Sex in America FAQ
Q: How many people were interviewed for the Indiana University National Survey on Sexual Health and Behavior?
A: The survey -- the largest ever of American sexuality -- included 5,000 people and asked hundreds of questions.
Q: When was the last exhaustive sex survey done in America?
A: Alfred Kinsey's survey was the last such large-scale effort. It was conducted more than 60 years ago.
Q: How many people were interviewed by Kinsey and his team?
A: Kinsey and his team conducted thousands of interviews with Americans about sex, over the course of 10 years.
Q: In the Kinsey survey, what percentage of women at the time of marriage had never achieved orgasm?
A: The Kinsey survey some 60 years ago found that 36 percent of women had not achieved an orgasm by the time of marriage.
Q: What is the "orgasm gap"?
A: The National Survey found that 85 percent of men said their partner had an orgasm when they had sex. But only about 64 percent of women said they had an orgasm when they had sex. The difference came to be known as the "orgasm gap."
Q: Are there ways for women to maximize their chance of having an orgasm?
A: In the National Survey, women reporting a single sex act had an orgasm just 55 percent of the time. Women reporting three types of sex act had an orgasm 78 percent of the time. And women reporting five sex acts in their last encounter had an orgasm 89 percent of the time. This suggests that variety in a woman's sex life increases her chances of having an orgasm.
Q: In the original Kinsey study, how many couples had sex exclusively in the missionary position?
A: The Kinsey survey six decades ago reported that up to 70 percent of couples had sex exclusively in the missionary position.
Q: How many different combinations of sexual behavior were discovered in the National Survey?
A: The National Survey recorded 41 different combinations of sexual behaviors.
Q: How many men and women typically engage in five or more sexual behaviors in a sex act?
A: The National Survey showed that only one in 40 men engaged in five or more sex acts in the last encounter, and only one in 200 women reported five or more sex acts in a single encounter.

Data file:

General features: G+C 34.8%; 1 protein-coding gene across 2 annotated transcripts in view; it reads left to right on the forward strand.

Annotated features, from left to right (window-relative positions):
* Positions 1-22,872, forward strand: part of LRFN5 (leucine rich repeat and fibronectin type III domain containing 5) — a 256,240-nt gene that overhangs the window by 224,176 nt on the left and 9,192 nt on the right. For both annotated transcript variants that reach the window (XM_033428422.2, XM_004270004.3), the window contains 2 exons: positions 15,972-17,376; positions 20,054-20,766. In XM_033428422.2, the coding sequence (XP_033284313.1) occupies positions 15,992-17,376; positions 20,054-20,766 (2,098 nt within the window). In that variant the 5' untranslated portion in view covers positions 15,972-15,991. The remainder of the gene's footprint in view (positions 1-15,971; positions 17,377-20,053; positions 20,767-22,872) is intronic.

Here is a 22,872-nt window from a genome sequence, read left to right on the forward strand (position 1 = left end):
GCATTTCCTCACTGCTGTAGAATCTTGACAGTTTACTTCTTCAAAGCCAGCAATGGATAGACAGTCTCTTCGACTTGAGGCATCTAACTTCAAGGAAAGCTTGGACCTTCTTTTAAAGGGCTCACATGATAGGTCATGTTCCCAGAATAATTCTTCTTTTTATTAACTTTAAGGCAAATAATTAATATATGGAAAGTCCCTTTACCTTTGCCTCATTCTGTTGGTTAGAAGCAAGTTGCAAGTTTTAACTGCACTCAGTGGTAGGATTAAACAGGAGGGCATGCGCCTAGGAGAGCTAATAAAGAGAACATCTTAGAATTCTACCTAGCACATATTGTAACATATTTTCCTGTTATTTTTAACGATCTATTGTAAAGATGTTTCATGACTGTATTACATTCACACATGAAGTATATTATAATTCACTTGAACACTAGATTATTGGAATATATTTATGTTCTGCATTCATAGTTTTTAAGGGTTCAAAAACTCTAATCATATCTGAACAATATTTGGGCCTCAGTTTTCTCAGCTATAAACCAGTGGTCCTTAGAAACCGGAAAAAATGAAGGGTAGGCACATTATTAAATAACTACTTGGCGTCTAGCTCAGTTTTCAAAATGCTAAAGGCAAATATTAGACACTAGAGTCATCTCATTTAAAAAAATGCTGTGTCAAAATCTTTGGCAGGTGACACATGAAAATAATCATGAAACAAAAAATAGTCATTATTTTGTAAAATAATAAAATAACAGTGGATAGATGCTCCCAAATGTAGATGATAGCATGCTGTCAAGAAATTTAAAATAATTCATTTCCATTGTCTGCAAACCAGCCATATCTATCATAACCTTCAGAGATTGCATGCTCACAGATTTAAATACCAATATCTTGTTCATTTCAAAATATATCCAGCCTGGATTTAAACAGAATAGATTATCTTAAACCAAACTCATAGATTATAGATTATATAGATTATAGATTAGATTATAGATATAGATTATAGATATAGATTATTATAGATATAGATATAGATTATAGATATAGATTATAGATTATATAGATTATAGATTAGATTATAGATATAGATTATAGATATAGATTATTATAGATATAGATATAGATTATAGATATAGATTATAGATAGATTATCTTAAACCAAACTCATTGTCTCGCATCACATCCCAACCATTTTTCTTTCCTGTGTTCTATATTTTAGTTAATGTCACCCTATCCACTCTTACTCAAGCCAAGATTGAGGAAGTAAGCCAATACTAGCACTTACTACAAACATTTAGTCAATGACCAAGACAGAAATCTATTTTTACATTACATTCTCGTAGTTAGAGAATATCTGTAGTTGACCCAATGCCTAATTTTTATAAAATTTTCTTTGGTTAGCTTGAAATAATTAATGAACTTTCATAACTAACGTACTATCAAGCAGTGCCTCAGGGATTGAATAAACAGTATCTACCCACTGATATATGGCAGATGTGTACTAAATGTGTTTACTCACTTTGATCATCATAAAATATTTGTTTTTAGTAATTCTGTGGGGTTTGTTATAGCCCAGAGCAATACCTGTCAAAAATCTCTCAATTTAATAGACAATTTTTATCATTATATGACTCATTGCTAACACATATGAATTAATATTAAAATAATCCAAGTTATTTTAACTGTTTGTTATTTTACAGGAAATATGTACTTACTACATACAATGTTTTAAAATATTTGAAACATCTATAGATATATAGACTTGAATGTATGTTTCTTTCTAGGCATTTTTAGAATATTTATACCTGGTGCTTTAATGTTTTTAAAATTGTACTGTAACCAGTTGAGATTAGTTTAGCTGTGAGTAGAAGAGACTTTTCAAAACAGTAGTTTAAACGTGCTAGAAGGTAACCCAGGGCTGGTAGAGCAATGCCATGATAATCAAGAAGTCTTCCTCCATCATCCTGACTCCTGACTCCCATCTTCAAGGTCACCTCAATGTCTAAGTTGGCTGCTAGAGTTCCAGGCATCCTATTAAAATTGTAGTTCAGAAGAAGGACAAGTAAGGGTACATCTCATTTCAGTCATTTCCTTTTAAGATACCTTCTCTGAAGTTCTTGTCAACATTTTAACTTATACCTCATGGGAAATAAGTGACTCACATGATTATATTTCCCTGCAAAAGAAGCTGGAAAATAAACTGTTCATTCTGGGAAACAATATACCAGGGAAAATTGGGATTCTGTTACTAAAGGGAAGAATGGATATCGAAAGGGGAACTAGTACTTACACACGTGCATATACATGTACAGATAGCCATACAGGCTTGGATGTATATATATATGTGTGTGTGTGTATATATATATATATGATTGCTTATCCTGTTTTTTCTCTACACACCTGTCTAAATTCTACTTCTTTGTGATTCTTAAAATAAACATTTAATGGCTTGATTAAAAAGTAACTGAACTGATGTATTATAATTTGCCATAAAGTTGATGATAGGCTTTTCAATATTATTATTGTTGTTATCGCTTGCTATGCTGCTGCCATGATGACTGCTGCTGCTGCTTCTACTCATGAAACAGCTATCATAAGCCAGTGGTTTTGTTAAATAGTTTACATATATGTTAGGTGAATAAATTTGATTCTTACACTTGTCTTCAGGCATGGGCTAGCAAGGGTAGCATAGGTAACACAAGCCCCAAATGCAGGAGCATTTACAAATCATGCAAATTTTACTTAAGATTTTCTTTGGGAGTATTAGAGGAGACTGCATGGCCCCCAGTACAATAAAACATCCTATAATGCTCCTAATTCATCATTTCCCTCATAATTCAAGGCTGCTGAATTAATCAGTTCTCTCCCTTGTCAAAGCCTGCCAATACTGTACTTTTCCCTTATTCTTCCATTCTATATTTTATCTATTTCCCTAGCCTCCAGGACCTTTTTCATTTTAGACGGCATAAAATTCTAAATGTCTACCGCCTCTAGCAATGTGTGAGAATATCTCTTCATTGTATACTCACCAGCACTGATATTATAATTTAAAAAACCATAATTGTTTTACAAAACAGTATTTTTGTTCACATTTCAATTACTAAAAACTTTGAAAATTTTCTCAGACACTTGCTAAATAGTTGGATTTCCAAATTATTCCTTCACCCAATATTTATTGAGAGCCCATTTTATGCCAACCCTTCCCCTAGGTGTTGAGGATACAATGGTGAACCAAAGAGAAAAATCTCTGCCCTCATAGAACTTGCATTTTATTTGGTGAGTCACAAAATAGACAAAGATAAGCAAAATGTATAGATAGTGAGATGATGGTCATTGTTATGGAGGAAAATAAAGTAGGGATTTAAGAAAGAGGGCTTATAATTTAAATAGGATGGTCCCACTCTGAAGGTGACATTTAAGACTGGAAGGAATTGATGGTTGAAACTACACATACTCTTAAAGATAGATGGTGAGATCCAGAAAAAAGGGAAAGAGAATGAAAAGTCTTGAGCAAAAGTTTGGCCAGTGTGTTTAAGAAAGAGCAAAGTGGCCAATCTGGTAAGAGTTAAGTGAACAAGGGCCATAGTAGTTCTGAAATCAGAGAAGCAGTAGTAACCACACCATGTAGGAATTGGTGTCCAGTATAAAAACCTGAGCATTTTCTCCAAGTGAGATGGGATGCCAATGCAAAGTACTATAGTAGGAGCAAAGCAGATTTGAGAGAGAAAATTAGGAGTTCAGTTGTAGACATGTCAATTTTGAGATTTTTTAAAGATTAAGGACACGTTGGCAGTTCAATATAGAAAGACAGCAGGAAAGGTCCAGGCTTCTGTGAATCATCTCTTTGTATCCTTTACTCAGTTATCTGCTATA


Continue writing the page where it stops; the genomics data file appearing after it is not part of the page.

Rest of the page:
Q: What event in history separated sex from procreation and turned it into recreation?
A: The invention of the birth control pill in 1960 had an enormous impact on sexual behavior.
Q: What book's publication ushered in a landmark change in American attitudes toward sex?
A: The 1972 publication of The Joy of Sex supplied frank illustration and offered candid advice about sex, encouraging many people to try activities they had never heard of before.
Q: How was homosexuality regarded during the time of the Kinsey report?
A: When the Kinsey report was published, homosexuality was still classified as a mental illness, and would continue to be for 20 years.
Q: What was the homosexuality rate in the time of the Kinsey report?
A: Kinsey found 8 percent of males aged 16-55 reported themselves as exclusively homosexual.
Q: What percentage of adult males identify as homosexual today?
A: The National Survey reports that 4.2 percent of adult males identify as homosexual.
Q: How many women identify as lesbian today?
A: The National Survey reports that 1.8 percent of women identify as lesbian.
Q: According to the National Survey, where do we stand on safe sex today?
A: Contrary to what many people might think, the survey suggests that the younger a person is, the more likely he or she is to practice safe sex; boys under 18 use a condom 79 percent of the time and girls under 18 use one 58 percent of the time, while the overall rate for all respondents was about 20 percent.
Q: Who has sex the most often?
A: The National Survey found that the groups who have sex most often are married people between the ages of 18 and 24. Twenty-one percent of men in this group and 24 percent of women report having sex more than four times a week.
Q: What did the National Survey learn about men and transactional partners (people they had either paid for sex or given something to in order to have sex)?
A: The survey found that 4 percent of men, across age groups, had had a transactional partner at their most recent event. That number compared to less than 1 percent for women.
Q: Do men and women in their 70s still have sex?
A: In the survey, more than 50 percent of both men and women in their 70s reported having had no sex in the past year.